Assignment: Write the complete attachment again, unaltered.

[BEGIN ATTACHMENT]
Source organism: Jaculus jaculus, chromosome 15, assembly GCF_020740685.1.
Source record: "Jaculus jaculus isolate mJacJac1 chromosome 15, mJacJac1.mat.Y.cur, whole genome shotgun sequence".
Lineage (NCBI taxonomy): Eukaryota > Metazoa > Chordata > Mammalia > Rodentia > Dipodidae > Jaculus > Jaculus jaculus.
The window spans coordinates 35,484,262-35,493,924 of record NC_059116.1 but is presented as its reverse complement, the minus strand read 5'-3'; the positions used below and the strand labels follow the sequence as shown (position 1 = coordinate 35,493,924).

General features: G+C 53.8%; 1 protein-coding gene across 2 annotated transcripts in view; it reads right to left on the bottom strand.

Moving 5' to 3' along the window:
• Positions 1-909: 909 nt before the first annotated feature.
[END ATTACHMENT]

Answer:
Source organism: Jaculus jaculus, chromosome 15, assembly GCF_020740685.1.
Source record: "Jaculus jaculus isolate mJacJac1 chromosome 15, mJacJac1.mat.Y.cur, whole genome shotgun sequence".
Lineage (NCBI taxonomy): Eukaryota > Metazoa > Chordata > Mammalia > Rodentia > Dipodidae > Jaculus > Jaculus jaculus.
The window spans coordinates 35,484,262-35,493,924 of record NC_059116.1 but is presented as its reverse complement, the minus strand read 5'-3'; the positions used below and the strand labels follow the sequence as shown (position 1 = coordinate 35,493,924).

General features: G+C 53.8%; 1 protein-coding gene across 2 annotated transcripts in view; it reads right to left on the bottom strand.

Moving 5' to 3' along the window:
• Positions 1-909: 909 nt before the first annotated feature.